Also, in the present embodiment, it has been described that the tread thickness D is measured after the profile of the tread surface Ts at the circumferential measurement position of the tread thickness D is measured by the shape measuring means 46. However, the arrangement may be such that after the profile is measured by the shape measuring means 46, the tread thickness D is measured by rotating the tire in the tire rotation direction by a shift angle of “360°-θ” of the measurement position of the ultrasound probe 59 relative to the measurement position of the profile.
  • [0143]
    The structure of the tire T as described in the foregoing embodiments is only one example. The structure may be such that all the belt layer may be formed of non-magnetic belt cords. Also, all the belt layer may be formed of magnetic belt cords, such as steel cords. In other words, the tread thickness measuring method according to the present invention makes it possible to measure the tread thickness D from the tread surface Ts to the outermost belt 94 a whatever the belt material constituting the belt layer of the tire T is.
  • [0144]
    Also, in the foregoing embodiments, it has been described that the tire T is of a radial structure. However, the tire is not limited to the radial structure, and the tread thickness can be measured even when the tire is of a bias structure. That is, when the tire for tread thickness measurement is of a bias structure, the belt in the description of the foregoing embodiments can be replaced with the carcass ply. Thus the tread thickness from the tread surface to the carcass ply surface located in a radially outermost position of the tire can be measured.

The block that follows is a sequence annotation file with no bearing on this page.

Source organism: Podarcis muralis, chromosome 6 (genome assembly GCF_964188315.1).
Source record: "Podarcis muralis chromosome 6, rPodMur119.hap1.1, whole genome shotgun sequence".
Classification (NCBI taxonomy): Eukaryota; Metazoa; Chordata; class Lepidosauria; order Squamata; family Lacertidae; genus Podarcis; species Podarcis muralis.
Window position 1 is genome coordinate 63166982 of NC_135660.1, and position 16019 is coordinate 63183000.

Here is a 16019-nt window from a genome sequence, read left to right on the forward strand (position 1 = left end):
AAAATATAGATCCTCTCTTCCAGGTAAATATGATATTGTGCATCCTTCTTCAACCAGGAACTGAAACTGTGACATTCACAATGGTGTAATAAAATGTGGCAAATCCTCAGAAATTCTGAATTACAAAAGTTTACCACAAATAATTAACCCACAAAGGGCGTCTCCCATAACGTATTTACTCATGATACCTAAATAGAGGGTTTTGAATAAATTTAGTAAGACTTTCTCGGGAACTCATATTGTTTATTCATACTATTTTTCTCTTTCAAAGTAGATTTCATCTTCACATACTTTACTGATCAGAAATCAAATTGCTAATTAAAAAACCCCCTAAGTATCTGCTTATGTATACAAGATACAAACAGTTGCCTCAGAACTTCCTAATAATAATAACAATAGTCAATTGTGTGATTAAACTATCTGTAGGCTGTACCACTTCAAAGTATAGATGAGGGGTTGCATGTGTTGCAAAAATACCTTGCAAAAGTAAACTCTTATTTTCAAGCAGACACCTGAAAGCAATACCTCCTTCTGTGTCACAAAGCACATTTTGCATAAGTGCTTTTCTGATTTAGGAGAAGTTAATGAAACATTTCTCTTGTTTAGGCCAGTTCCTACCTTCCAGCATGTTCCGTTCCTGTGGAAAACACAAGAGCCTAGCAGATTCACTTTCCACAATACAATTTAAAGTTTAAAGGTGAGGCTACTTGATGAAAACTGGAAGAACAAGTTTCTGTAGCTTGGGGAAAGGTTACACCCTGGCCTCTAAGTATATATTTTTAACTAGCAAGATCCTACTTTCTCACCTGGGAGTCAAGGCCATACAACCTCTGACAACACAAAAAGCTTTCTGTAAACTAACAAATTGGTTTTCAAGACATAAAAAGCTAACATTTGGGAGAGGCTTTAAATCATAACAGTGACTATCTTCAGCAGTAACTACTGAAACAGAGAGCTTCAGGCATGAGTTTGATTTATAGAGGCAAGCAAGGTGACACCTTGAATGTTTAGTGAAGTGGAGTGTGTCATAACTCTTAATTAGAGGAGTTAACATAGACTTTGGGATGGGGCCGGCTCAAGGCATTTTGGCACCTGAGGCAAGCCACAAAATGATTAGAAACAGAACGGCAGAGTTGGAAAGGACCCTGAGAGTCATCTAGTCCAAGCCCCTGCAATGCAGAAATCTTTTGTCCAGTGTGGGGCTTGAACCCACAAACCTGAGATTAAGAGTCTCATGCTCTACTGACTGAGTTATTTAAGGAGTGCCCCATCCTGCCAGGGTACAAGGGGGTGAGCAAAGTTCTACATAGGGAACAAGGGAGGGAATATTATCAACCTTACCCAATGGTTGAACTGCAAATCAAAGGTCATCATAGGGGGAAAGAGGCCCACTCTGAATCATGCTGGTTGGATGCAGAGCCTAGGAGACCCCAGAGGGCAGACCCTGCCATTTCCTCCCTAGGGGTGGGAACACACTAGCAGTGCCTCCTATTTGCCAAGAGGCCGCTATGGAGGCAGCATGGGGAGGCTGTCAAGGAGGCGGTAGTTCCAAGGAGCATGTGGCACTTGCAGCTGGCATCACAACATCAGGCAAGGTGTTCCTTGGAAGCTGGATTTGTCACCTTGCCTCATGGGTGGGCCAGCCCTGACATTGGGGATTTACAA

• DESCRIPTION OF REFERENCE NUMERALS
  • [0000]
    • 2 tire lifting and lowering unit
    • 3 water tank lifting and lowering unit
    • 4 tire holding unit
    • 8 rail
    • 9 slider
    • 15 tire mounting unit
    • 16 tire lifting and lowering mechanism
    • 31 water tank
    • 32 water tank lifting and lowering mechanism
    • 42, 72 rim body
    • 43 tire rotating means
    • 44 internal pressure application means
    • 45 thickness measuring unit
    • 46 shape measuring means
    • 58 ultrasonic measuring unit
    • 59 ultrasound probe
    • 94 belt
    • 94 a belt surface
    • 100 measurement control unit
    • 200 arithmetic processing unit
    • 201 groove bottom position identifying means
    • 202 depth estimating means
    • 203 thickness predicting means
    • 204 amplification factor setting means
    • 205 reflected waves amplification means
    • 206 thickness calculating means
    • 207 storage unit
    • 208 ultrasound generation unit
    • T tire
    • Ts tread surface
Citations de brevets
Brevet cité Date de dépôt Date de publication Déposant Titre
US4089225 *16 mars 197616 mai 1978Gard, Inc.System for residual tire life prediction by ultrasound
Référencé par
Brevet citant Date de dépôt Date de publication Déposant Titre
US9423321 *18 mars 201423 août 2016Kobe Steel, Ltd.Tire testing machine
US9594003 *21 déc. 201214 mars 2017Mitsubishi Heavy Industries Machinery Technology CorporationTire testing apparatus
US20140230534 *21 déc. 201221 août 2014Mitsubishi Heavy Industries Machinery Technology CorporationTire testing apparatus
US20140326061 *18 mars 20146 nov. 2014Kabushiki Kaisha Kobe Seiko Sho (Kobe Steel, Ltd.)Tire testing machine
Classifications
Classification aux États-Unis73/627
Classification internationaleG01B17/02
Classification coopérativeG01B17/02, B60C2011/0033
Événements juridiques
DateCodeÉvénementDescription
13 mai 2014ASAssignment
Owner name: BRIDGESTONE CORPORATION, JAPAN
Free format text: ASSIGNMENT OF ASSIGNORS INTEREST;ASSIGNOR:ODA, KEIJI;REEL/FRAME:032891/0986
Effective date: 20140502